When I was ten, I visited Egypt. Our hotel room in Cairo overlooked the pyramids. While my parents unpacked and my brother scarfed the camel-milk toffees on the pillows, I looked through the picture windows. There, within reach, the sun shone down upon three monuments that symbolized all that was haunting, timeless, and fearful. The Pyramids, to my ten year old mind that wanted to be a writer, seemed to whisper curses. One that I heard with my back to the world was: 'Someday, when you find your story, words will fail you.'
It has been several decades since. I will never forget the Pyramids. It is not possible. To me, pyramids are the accursed paradox. They damn you to forget and then tease you to remember. No-one but me will understand what I'm writing about now. Because I'm writing in the last gasp of the victim who's about to name her murderer.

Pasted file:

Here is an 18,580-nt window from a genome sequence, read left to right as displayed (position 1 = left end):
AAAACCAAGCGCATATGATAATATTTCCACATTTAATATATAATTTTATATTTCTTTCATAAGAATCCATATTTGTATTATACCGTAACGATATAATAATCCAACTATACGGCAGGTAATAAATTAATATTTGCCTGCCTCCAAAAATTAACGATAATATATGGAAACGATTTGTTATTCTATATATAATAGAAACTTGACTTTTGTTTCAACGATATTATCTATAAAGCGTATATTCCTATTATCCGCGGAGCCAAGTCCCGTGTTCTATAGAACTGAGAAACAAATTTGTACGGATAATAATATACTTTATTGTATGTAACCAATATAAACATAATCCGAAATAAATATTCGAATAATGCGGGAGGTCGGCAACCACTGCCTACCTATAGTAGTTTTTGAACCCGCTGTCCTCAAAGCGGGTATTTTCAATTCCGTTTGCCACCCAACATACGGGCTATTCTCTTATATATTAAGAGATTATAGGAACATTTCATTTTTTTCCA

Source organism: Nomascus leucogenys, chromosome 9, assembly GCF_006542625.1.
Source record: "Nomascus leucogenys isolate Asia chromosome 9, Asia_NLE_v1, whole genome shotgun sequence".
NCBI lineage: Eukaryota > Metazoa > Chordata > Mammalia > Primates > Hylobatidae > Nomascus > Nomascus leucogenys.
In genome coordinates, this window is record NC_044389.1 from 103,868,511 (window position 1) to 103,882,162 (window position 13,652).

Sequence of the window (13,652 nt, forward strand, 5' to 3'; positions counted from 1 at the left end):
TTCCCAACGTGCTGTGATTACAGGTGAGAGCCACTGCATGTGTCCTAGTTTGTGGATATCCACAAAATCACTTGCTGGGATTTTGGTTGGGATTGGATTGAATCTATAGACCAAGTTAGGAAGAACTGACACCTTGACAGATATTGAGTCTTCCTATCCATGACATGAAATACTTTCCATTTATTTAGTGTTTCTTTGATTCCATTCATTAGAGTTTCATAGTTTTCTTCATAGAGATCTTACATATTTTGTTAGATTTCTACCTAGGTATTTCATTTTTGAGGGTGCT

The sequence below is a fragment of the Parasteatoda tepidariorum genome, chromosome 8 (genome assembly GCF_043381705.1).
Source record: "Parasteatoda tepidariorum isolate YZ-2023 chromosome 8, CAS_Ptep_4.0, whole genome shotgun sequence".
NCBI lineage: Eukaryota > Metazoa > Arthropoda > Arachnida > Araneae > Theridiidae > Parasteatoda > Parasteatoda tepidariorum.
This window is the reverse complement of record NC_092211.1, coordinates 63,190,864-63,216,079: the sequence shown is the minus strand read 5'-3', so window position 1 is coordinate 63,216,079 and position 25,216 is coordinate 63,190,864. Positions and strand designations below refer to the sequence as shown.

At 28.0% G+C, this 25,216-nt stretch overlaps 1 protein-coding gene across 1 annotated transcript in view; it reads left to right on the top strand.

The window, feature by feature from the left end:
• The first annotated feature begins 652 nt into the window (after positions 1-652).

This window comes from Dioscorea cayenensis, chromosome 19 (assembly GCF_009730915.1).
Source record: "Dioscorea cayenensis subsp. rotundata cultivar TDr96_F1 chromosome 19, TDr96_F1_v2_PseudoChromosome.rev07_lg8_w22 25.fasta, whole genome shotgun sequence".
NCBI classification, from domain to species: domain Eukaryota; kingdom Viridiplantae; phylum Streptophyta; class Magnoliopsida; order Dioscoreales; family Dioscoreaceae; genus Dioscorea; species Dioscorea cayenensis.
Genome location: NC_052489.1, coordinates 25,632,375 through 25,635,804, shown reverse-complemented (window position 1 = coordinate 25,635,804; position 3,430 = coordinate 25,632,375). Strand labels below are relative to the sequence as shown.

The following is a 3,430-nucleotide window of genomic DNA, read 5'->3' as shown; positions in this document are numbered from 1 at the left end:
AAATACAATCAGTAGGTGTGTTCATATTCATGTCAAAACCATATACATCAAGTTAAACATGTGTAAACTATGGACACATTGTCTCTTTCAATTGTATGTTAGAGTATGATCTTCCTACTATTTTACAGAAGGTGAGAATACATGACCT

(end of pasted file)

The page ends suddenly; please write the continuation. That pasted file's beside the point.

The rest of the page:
Today, I was traveling through the Vashi highway. A man lay sprawled in the middle of the road with steel utensils thrown asunder. He was dead. Some distance from there, a dead dog obstructed the traffic. If you stood in the middle somewhere, you could see the man and the dog lying in the same line.
City, death, roads - the great levelers.
And it's dangerous to visit the Pyramids if you can decipher the unheard. I would explain what I mean, but words fail me.